Look for Tigers’ talent to sweep major awards

By Dave Fultz

The opening week of baseball is finally upon us and I couldn’t be more excited. Fans finally get to watch games instead of hearings and read box scores instead of the Mitchell Report.

I was thinking about putting out a complete joke of a column today – in the spirit of April Fools’ Day, of course.

This would be a column where I tell you that Henry “Hank White” Blanco is primed for an MVP run and Will Ohman and his 30-foot curve will take the Cy Young for the Braves.

That was going to be this week’s Baseball 101, until I realized I didn’t have enough material to be funny for the whole column. In light of my prodigious lack of humor, here come my real picks for ’08.

AL MVP: Miguel Cabrera

The Tigers’ new third baseman has always been a masher, but this year the young Cabrera’s numbers will jump into the stratosphere.

The slugger who turns just 25 years old this April is already the owner of a ridiculous .930 career OPS (on-base percentage plus slugging) and has averaged more than 30 home runs and 110 RBIs over the last four years.

Finally back on a contender with a solid lineup around him, Cabrera should put up even more of the gaudy statistics – like RBIs and runs scored – that win MVP awards.

All this, added to the fact that the Tigers finally have a legitimate shot to take the pennant in the American League, make Cabrera an easy pick in this spot.

His top challengers: A-Rod, Manny Being Manny and Big Papi.

NL MVP: David Wright

One of the most interesting things I noticed while researching for this column was the similarity between the career numbers of the Mets’ Wright and Rockies slugger Matt Holliday.

Holliday was robbed of an MVP in ’07 when he hit .340 with 36 HR, 137 RBI and a 1.012 OPS. This was a jump from a 2006 season that looked eerily similar to Wright’s 2007, in terms of numbers.

Does this mean Wright is on schedule for a massive jump in productivity for ’08? Maybe, maybe not. Would I be willing to bet on it and give Wright the nod? Of course.

His top challengers: Holliday, the newly vegetarian Prince Fielder, and Ryan “not the temp” Howard.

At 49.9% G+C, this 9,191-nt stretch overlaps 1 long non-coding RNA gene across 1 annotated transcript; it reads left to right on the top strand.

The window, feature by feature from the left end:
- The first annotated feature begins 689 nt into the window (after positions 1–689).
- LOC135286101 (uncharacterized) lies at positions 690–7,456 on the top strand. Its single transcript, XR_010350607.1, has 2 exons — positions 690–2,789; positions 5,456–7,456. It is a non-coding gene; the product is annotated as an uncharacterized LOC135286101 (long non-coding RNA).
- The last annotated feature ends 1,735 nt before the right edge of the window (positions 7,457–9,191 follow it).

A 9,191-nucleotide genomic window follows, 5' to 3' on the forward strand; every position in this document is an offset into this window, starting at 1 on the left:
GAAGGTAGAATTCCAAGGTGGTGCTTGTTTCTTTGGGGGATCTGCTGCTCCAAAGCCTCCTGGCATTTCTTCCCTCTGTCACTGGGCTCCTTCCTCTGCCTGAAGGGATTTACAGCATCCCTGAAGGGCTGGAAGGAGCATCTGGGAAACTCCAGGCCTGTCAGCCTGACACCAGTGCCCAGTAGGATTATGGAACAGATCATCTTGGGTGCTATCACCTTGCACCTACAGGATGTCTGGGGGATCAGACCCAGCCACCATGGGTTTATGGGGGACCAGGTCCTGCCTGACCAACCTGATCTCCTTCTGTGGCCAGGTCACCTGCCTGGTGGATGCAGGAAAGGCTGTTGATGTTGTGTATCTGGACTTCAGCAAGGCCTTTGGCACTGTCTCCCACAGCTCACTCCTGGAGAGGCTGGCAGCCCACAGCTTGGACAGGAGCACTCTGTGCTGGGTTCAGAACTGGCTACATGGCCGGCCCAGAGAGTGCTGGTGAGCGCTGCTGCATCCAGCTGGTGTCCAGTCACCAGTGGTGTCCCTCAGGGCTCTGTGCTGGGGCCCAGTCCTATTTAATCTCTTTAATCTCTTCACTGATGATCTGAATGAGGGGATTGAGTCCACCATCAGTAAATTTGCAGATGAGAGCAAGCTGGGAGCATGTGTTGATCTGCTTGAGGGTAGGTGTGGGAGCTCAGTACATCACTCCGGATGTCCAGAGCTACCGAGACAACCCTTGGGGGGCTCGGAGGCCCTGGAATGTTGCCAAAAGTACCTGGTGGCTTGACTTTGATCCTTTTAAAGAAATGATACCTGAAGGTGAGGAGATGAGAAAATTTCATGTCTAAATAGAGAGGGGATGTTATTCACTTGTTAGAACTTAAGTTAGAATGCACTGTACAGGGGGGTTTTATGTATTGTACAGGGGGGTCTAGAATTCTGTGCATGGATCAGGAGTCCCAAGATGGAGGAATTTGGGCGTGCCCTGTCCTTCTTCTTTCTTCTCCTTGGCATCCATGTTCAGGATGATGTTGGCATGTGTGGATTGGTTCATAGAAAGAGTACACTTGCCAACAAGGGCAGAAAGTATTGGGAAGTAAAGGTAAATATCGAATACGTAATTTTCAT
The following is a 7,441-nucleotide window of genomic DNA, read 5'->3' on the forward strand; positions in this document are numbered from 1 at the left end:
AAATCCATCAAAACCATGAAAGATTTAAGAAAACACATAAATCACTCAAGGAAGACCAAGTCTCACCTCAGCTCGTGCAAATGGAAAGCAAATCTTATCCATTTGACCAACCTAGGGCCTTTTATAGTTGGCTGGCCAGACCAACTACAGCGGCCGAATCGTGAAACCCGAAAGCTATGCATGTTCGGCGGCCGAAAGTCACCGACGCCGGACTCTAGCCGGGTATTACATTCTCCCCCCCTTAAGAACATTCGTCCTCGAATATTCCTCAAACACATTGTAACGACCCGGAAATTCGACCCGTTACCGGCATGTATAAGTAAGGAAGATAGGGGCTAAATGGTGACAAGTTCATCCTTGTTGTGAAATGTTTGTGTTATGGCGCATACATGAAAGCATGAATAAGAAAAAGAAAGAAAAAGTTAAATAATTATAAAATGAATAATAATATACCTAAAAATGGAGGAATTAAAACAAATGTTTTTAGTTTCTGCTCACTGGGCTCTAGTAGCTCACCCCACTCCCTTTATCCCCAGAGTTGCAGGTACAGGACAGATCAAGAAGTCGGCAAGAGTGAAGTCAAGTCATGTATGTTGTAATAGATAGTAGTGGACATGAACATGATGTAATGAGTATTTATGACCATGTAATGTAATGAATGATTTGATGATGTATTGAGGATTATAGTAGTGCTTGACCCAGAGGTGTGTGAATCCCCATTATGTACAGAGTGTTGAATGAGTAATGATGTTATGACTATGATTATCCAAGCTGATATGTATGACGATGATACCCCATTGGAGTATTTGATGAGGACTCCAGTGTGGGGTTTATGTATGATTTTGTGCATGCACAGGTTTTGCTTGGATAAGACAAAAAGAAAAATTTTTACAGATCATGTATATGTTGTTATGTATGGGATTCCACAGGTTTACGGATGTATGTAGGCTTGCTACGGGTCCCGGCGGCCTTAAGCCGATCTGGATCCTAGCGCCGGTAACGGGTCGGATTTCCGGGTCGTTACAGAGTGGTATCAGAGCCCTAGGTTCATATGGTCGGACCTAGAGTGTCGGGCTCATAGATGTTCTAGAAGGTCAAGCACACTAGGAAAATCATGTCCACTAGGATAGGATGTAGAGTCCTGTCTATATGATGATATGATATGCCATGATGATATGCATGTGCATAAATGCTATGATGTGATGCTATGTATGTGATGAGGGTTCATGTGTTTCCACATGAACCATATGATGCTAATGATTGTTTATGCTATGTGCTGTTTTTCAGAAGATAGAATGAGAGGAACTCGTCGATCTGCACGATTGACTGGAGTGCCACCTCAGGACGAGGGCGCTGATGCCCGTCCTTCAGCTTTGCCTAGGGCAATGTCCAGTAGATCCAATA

AL Cy Young: Justin Verlander

Verlander is the best pitcher 25 or under and is ready to stake his claim as one of the best in the game. The former first-round pick and Rookie of the Year tossed a no-hitter last season and has the stuff to throw that well every time he takes the mound.

Verlander went 18-6 last season, threw more than 200 innings, struck out about three times as many batters as he walked and now the Tigers have added Cabrera to their everyday lineup.

With stuff like his and that offense behind him, Verlander could rack up more than 20 wins and wrap up the Cy Young before September. He’s really that good.

His top challengers: C.C. Sabathia, Big Game Beckett and Doc Halladay.

NL Cy Young: Jake Peavy

It seems as if everyone and their mother is picking Johan Santana to win this one after his offseason move to the Mets, but don’t count Peavy out.

He has been the best pitcher in the NL for some time now. Peavy didn’t just win the pitcher’s Triple Crown last season, he ran away with it. He won 19 games, struck out nearly four times as many batters as he walked, and had a major-league best 2.54 ERA.

Santana has plenty of high-pressure miles on his arm and this just might be the season he breaks down. It certainly would be consistent with the Mets’ luck lately.

Either way, I’m picking Peavy to become the first since The Big Unit (1999-2002) to take home consecutive Cy Young Awards.

His top challengers: Santana, a more focused Big Z and Brandon Webb.

Rookie to Watch

Rookie of the Year is such a tough one to call. No one ever knows which rookies will be good and which will be great, and that is where the line is drawn for this award. I’ll just toss out a few names to watch for.

In the NL, we’ve got Jay Bruce, Homer Bailey, Geovany Soto and Cameron Maybin.

In the AL, there are Evan Longoria, Clay Buchholz and Joba Chamberlain. These are just a few of the rookies who will make this season great.

Who knows what will happen this summer? No one does.

I’ve given it my best shot and if I’m way off base, I can just say this whole thing was an April Fools’ joke, right?

Dave Fultz is a junior in Media. He can be reached at [email protected]